Renaissance Venice is generally portrayed as a city of harmony and consensus. This book offers a sharply different view by highlighting the history of religious dissent in this early modern city. Drawing on sixteenth-century records from archives of the Roman Inquisition, John Jeffries Martin reconstructs the social and cultural worlds of the Venetian hereticsthose men and women who articulated their hopes for religious and political reform. Among them were Evangelists, Protestants, Anabaptists, Antitrinitarians, and Millenarians, whose ideologies ranged from moderate to radical. The protagonists included men and women from all social classes; but artisans, above all those in the elite crafts, proved especially likely to give their support to the new reform ideas. Martin's analysis, which explores the interconnections of religious beliefs and social experience, offers new perspectives on the Italian Reformation and demonstrates widespread persistent popular support for this reform of church and society well after the establishment of the Roman Inquisition in the 1540s.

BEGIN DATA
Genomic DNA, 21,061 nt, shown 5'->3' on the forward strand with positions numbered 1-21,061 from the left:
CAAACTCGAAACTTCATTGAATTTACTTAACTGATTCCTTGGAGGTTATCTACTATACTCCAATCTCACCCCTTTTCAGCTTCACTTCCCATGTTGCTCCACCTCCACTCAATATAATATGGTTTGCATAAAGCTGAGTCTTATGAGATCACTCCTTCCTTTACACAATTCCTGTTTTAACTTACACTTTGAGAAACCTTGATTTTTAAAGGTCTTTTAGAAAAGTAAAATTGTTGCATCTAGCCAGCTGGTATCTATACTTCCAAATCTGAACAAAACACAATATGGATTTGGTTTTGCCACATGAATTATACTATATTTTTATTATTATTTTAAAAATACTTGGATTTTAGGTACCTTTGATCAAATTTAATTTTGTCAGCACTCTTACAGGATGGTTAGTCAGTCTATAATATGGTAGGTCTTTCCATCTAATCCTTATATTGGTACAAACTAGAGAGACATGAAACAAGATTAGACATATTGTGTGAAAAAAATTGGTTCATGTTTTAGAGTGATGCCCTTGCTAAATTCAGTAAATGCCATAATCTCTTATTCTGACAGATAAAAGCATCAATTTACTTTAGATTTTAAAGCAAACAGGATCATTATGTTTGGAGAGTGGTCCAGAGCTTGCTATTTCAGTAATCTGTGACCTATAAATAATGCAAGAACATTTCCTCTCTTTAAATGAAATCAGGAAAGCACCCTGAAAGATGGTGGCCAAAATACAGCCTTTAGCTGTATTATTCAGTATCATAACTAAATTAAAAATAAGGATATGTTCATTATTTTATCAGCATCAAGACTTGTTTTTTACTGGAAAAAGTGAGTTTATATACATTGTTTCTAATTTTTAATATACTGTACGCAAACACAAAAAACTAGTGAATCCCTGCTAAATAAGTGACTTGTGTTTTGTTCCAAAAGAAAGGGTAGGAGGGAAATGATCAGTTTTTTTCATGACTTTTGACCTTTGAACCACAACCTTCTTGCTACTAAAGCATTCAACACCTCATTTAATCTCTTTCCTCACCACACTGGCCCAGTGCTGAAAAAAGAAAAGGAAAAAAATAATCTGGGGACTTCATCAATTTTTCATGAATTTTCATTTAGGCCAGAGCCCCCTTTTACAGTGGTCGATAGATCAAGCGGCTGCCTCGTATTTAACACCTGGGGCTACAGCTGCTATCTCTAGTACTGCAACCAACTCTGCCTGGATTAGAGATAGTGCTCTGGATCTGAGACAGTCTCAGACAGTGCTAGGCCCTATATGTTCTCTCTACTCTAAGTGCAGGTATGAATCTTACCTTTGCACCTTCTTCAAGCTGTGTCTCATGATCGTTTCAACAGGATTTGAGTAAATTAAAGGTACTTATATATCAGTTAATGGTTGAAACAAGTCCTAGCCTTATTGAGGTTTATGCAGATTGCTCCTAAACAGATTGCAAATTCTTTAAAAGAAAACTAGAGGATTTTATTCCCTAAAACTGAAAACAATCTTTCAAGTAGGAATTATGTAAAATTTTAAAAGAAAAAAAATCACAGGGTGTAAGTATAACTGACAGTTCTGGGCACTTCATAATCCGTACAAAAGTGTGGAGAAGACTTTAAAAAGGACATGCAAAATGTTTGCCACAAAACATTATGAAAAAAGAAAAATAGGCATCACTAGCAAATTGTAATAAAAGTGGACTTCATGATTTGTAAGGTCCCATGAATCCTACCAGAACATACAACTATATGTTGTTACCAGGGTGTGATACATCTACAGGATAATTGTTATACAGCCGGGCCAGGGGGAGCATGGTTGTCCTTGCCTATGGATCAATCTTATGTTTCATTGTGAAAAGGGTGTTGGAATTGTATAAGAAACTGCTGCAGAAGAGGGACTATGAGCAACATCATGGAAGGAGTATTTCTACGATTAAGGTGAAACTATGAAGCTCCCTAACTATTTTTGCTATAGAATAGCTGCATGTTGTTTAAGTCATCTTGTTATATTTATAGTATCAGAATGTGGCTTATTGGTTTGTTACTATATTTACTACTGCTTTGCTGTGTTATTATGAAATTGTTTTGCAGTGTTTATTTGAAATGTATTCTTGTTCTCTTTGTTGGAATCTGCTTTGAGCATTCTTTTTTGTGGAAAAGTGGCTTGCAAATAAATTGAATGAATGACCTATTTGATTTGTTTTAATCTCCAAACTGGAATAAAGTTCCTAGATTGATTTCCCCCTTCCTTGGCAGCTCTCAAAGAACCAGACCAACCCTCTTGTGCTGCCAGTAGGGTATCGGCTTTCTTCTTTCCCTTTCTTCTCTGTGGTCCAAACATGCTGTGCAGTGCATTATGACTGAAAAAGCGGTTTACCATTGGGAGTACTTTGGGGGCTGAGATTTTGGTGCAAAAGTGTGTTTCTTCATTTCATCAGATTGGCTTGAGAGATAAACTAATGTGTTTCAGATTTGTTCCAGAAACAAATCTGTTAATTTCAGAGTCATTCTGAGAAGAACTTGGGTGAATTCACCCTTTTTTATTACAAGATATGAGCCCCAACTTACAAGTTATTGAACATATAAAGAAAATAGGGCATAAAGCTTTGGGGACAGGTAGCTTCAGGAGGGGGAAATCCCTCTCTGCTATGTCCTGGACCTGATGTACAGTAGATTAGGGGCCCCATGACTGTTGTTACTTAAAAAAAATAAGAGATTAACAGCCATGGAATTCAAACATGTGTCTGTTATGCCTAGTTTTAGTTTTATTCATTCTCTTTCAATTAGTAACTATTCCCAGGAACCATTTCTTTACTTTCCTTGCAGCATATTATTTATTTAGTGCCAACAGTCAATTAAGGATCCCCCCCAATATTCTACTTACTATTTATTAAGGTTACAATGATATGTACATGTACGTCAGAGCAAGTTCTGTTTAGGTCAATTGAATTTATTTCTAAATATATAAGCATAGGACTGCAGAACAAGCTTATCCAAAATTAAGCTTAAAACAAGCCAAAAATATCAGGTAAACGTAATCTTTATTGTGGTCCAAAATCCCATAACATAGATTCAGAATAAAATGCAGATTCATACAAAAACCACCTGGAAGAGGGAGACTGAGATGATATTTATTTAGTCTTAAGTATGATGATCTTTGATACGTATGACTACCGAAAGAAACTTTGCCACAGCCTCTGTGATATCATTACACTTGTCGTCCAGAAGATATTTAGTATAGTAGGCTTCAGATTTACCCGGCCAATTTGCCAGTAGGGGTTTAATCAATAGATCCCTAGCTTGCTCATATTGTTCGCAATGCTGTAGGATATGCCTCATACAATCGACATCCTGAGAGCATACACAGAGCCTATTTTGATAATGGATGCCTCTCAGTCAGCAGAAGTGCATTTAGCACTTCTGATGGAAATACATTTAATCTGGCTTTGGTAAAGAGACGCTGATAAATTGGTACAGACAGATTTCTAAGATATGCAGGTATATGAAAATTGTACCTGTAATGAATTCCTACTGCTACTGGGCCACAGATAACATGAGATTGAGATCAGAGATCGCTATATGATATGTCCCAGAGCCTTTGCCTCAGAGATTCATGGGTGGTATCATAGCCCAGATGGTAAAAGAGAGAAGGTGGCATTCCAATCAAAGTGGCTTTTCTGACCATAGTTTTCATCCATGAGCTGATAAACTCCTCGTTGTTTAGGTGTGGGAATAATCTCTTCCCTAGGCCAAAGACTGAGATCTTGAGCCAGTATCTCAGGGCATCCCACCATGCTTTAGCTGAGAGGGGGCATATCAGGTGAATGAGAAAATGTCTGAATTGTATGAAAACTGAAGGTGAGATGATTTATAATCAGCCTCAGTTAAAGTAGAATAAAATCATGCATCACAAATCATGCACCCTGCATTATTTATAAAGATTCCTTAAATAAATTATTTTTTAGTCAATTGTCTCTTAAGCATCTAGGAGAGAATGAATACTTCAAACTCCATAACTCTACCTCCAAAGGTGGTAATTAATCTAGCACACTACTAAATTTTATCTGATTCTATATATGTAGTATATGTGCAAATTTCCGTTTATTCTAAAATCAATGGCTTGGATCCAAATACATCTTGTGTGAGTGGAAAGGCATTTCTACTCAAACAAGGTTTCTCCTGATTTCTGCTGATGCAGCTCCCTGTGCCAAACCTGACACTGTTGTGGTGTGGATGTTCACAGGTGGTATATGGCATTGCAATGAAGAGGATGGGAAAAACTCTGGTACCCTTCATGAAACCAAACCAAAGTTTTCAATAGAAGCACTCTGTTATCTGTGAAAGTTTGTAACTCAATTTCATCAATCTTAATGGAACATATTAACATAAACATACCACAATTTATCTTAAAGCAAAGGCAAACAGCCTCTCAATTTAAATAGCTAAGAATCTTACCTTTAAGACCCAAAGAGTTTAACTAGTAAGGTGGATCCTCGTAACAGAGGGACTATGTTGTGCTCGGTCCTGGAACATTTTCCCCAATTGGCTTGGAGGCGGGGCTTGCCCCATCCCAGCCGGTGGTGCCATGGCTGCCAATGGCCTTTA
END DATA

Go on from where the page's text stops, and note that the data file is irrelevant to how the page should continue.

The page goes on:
|Publisher:||Johns Hopkins University Press|
|Edition description:||New Edition|
|Product dimensions:||6.00(w) x 9.00(h) x (d)|